Kate Chopin (1851-1904) was an American author of short stories and novels.

Katherine O’Flaherty was born in St. Louis, Missouri on February 8, 1850 to Irish immigrant and successful businessman Thomas O’Flaherty and Creole Eliza Faris, a well-connected member of the French community in St. Louis. Kate was the third of five children, but her sisters died in infancy and her brothers (from her father’s first marriage) died in their early twenties, leaving her the only child to live past the age of twenty-five.

In 1855, at five and a half, Kate was sent to The Sacred Heart Academy, a Catholic boarding school in St. Louis. Her father was killed two months later when a train on which he was riding crossed a bridge that collapsed.

Thereafter Kate lived in a house full of smart, independent women: her mother, grandmother and great-grandmother – all of them widows.

From 1855 to 1868 Kate attended the Sacred Heart Academy, where she formed deep bonds with the nuns and the lifelong friend she met at Sacred Heart, Kitty Garasche.

Much of the fiction Kate wrote as an adult draws on the nurturing she received from women as she was growing up.

Kate’s great-grandmother, Victoria Verdon Charleville oversaw her education and taught her French, music and the gossip on St. Louis women of the past. She also stressed the need to live life “clearly and fearlessly.”

Victoria’s own mother had been the first woman in St. Louis to obtain a legal separation from her husband, after which she raised her five children and ran a shipping business on the Mississippi.

From 1867 to 1870 Kate kept a commonplace book – a little notebook in which she recorded diary entries and copied passages of essays, poems and other writings.

When she graduated from the Academy of the Sacred Heart in 1868, she was known as a brilliant storyteller, an honors student, a youthful cynic and an accomplished pianist.

At the age of 19, Kate met Oscar Chopin, the son of a wealthy cotton-growing family in Louisiana. They were married on June 9, 1870 and settled in New Orleans, where Oscar was a cotton broker.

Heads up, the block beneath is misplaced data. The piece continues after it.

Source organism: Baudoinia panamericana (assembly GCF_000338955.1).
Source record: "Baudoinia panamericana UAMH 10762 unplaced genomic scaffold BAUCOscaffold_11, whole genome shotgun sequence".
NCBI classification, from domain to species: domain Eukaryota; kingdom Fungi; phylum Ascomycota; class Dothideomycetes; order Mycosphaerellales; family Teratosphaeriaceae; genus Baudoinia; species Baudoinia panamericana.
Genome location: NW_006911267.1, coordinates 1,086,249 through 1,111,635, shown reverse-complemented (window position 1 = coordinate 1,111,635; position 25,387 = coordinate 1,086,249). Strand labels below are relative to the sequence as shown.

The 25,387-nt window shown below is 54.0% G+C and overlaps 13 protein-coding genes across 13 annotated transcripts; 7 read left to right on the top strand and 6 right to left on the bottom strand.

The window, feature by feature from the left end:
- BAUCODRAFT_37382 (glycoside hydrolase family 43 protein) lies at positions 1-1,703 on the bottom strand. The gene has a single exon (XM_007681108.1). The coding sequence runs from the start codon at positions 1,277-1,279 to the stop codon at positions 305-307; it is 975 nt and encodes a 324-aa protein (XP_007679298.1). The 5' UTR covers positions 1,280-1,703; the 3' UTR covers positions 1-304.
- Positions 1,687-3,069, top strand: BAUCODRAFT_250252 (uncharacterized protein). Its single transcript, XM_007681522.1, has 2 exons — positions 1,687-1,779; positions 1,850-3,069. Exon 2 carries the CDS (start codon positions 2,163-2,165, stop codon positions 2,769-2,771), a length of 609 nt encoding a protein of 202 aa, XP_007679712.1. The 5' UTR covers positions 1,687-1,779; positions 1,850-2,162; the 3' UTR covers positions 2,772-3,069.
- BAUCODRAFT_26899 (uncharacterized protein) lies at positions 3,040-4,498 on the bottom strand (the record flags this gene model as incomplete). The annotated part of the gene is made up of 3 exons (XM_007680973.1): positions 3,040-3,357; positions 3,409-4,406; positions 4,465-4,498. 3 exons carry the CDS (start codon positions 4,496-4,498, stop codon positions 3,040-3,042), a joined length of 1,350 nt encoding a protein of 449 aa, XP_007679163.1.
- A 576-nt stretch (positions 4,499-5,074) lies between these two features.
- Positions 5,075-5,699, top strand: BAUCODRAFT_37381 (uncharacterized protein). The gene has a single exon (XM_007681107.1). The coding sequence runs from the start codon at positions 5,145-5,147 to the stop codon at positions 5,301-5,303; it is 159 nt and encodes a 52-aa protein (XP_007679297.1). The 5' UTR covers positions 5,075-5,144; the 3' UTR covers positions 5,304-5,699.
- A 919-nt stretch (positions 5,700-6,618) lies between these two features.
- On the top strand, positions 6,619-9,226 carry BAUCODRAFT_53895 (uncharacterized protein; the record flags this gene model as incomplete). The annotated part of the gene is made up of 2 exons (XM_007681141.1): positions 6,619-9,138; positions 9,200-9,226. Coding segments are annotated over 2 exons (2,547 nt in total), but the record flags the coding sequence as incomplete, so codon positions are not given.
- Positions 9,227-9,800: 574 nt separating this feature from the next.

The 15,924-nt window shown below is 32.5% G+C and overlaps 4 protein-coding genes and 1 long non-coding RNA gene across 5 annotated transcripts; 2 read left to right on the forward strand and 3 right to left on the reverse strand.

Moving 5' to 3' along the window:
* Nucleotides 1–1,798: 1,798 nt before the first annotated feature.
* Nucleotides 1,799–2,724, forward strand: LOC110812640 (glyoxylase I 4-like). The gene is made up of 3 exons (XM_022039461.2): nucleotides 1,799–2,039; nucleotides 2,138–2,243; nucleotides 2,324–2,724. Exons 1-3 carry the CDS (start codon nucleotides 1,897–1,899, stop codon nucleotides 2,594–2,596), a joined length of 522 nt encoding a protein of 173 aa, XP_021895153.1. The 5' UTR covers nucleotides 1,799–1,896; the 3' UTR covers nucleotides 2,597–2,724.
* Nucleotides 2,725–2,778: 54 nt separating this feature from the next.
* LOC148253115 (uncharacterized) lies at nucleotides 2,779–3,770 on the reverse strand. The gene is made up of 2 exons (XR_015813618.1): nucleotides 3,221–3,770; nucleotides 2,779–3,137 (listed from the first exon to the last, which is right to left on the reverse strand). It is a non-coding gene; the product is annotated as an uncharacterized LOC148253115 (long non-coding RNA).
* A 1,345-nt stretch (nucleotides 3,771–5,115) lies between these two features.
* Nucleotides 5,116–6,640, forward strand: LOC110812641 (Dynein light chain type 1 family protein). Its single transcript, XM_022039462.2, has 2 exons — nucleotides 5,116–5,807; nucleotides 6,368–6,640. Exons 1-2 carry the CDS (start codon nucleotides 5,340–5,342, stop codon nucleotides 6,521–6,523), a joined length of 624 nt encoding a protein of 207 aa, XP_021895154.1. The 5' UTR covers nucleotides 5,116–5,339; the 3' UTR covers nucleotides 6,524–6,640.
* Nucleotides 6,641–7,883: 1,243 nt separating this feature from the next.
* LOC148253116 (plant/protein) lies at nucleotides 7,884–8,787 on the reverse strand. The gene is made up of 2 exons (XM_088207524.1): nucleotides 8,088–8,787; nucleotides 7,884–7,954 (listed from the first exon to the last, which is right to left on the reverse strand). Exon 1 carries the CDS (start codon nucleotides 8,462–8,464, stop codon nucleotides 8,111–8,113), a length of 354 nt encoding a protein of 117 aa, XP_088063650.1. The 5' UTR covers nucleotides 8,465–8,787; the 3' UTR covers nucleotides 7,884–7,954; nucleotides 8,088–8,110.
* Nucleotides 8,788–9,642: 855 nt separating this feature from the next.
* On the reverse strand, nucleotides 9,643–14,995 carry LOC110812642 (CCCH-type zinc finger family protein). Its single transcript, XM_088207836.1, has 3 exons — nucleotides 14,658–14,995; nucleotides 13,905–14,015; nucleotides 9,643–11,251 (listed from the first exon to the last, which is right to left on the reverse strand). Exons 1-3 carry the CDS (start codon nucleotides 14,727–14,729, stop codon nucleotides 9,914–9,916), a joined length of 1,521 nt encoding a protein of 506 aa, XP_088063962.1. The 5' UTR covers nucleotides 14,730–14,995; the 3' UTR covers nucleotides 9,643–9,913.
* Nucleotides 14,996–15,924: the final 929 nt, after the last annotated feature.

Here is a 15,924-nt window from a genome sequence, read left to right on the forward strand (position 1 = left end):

Little is known of the details of Oscar and Kate’s romance. What is known is that she did not sacrifice her spiritual freedom by marrying him and violated all the rules of expected female behavior. She rolled and smoked Cuban cigars. Her clothes were flashy and stylish, yet always memorable. Kate gave birth to five sons and one daughter by age 29.

Unfortunately, their financial situation took a turn for the worse, and the family moved to a small Louisiana town – Cloutierville – in order to support themselves by managing a plantation and a store.

Within three years of their move, Oscar contracted malaria and died. Left to fend for herself and her children, Chopin ran the store and the plantation for about a year before deciding to move back to St. Louis to be near her mother. When her mother passed away soon thereafter, Chopin turned to writing, both as therapy after her devastating losses and as a way to support her family.

In 1904 Kate Chopin bought a season ticket for the St. Louis World’s Fair, which was not far from her home. It had been hot in the city all that summer, and August 20 was especially hot.

When she returned home from the fair, she was very tired. She called her son at midnight complaining of a pain in her head, probably a cerebral hemorrhage. She lapsed into unconsciousness the next day.

On August 22, 1904, Kate Chopin died at the age of 53.

Kate Chopin

Katherine O’Flaherty


February 8, 1850


August 22, 1904 (aged 54)